Tell yourself that if you finish X now, you can do Y later. For example, if you finish your report now, you can go see a movie with your friends later. This will give you incentive and help motivate you to complete your work as soon as possible.
7. Don't go it alone!
"No man is an island," so if you can ask someone for help, by all means, do so! Even if it just means asking for advice or for an opinion, you'd be surprised at how happy others will be to help you.
8. Be Little Ms. (or Mr.) Organized.
Use a planner or an agenda to keep track of your daily, weekly, and monthly tasks, projects, and goals. Give yourself realistic timelines and stick to your schedule and due dates. Bonus: There's nothing quite like that feeling of accomplishment that comes with checking things off your to-do list. Check!
We often spend so much time planning and plodding that it ends up taking forever to actually start doing our work! While it's important to plan and organize, you don't want to spend all of your time planning. It's the doing that actually matters, so as long as you've got a plan of what you've got to do, go on to the next step and do it! That's where the magic really happens.
10. Face your fear . . . of success.
Sounds strange, right? But you'd be surprised at how many of us are afraid of success! You see, procrastinating is easier and more comfortable than facing the fear of the responsibility that comes with success. But it's time to get out of your comfort zone. Or your comfy bed. You'll never be able to achieve great things if you're afraid of growing. It can be scary at first, but you'll feel so much better and more accomplished once you've faced your fears. Seeing you do this will inspire others to do the same, which means that your actions could have a positive ripple effect. How awesome is that?
11. Take a risk to make a change.
Fear leads to excuses, and excuses lead to procrastination . . . which means zero change. Change can be scary, so to avoid change, we procrastinate. Simple. However, the longer you avoid change, the longer it will take for things to change for the better. Without risk, there can never be a reward, so take that step to make the change that will make things better!
12. Even if you start slow, just start somewhere.
The act of starting anything is often the hardest part of all, but once you begin, you'll see that things start to get easier as you go. It doesn't matter where you start, as long as you start somewhere. Once you begin, you'll be putting yourself on the path to success. No more procrastinating for you! Even if it’s a slow go, it's still something, and it's still a start! Remember: baby steps!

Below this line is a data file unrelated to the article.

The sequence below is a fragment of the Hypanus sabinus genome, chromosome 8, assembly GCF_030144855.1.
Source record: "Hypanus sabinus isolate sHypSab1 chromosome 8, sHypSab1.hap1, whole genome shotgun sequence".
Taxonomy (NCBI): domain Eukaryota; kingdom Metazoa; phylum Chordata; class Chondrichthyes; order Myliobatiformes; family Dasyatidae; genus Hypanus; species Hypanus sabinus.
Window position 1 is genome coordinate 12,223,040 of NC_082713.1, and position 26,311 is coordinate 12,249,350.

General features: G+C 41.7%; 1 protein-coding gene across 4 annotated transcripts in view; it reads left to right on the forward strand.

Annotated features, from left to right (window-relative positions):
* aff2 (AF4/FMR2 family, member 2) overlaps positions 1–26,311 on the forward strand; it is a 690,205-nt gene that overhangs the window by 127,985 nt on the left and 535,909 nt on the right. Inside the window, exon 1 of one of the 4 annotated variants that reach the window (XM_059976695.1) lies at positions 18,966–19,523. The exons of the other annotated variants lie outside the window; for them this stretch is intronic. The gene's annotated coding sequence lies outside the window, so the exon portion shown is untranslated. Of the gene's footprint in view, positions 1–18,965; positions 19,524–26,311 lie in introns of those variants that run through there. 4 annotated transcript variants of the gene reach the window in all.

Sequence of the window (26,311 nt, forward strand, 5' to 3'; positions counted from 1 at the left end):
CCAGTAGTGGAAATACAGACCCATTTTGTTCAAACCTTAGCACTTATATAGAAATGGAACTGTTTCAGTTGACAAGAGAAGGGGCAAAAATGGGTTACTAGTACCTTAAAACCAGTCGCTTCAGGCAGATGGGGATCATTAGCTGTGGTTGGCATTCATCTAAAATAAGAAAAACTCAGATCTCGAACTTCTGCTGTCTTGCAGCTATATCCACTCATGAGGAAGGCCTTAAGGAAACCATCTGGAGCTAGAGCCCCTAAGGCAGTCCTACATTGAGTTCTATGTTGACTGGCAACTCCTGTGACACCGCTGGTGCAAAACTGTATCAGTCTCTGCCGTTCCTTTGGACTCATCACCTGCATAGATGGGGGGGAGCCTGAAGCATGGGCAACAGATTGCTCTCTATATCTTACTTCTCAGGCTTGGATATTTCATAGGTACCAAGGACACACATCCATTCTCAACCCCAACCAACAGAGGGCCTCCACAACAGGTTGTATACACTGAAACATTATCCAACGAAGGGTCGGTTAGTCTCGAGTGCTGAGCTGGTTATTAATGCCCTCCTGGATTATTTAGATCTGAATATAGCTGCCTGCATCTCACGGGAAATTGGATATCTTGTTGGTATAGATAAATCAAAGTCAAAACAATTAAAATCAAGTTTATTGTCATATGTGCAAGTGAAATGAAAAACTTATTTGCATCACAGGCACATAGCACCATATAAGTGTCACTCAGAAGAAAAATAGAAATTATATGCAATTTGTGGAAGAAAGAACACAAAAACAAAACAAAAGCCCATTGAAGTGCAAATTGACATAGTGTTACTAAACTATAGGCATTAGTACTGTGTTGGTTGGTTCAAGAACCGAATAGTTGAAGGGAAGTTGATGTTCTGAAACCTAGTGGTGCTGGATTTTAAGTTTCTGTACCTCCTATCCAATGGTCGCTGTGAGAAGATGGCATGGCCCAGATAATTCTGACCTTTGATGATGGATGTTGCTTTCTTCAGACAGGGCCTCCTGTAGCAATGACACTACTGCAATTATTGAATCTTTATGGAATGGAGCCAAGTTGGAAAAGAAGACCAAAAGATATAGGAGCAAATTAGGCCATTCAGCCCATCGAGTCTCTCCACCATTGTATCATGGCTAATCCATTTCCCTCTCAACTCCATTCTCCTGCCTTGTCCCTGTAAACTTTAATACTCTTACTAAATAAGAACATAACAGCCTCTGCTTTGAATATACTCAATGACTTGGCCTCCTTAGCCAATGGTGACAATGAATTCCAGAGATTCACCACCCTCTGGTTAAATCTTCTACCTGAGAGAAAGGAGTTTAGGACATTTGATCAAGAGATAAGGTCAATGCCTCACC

So folks, there you have it. See how easy it is to stop procrastinating—and maybe even avoid procrastinating altogether? Okay, so maybe that last bit was a long shot, but trust me: once you become less of a procrastinator and more of a proactive person, tasks won't seem so daunting. You'll feel more in control, you'll have more free time, and you'll inspire others along the way. Procrastination is full of pitfalls, but once you get the procrastination under control, you'll notice that:
- Your life will be much less stressful, and you'll be less stressed out knowing that things are under control.
- You'll appear less lazy to others. Yep, I hate to say it, but being a procrastinator makes you seem lazy. BUT, by not procrastinating, you'll show others that you're truly not the lazy person they think you are.
- You'll have more time (including free time), and you'll be more capable of making informed decisions.
Oh, and one more thing: To assist with your procrastination problem, why not enlist the help of the editors at Scribendi? Surely you're doing lots of writing, and with their knowledge and expertise, these editors will be able to take a load off your shoulders and edit your work for you . . . even while you sleep! There's no better way to "kill two birds with one stone" than by getting your beauty sleep and having your paper edited at the same time. Or, if editing's not what you need, check out the other advice and articles on the Scribendi.com website. The resources are there for you, so make the most of them. Now get to it!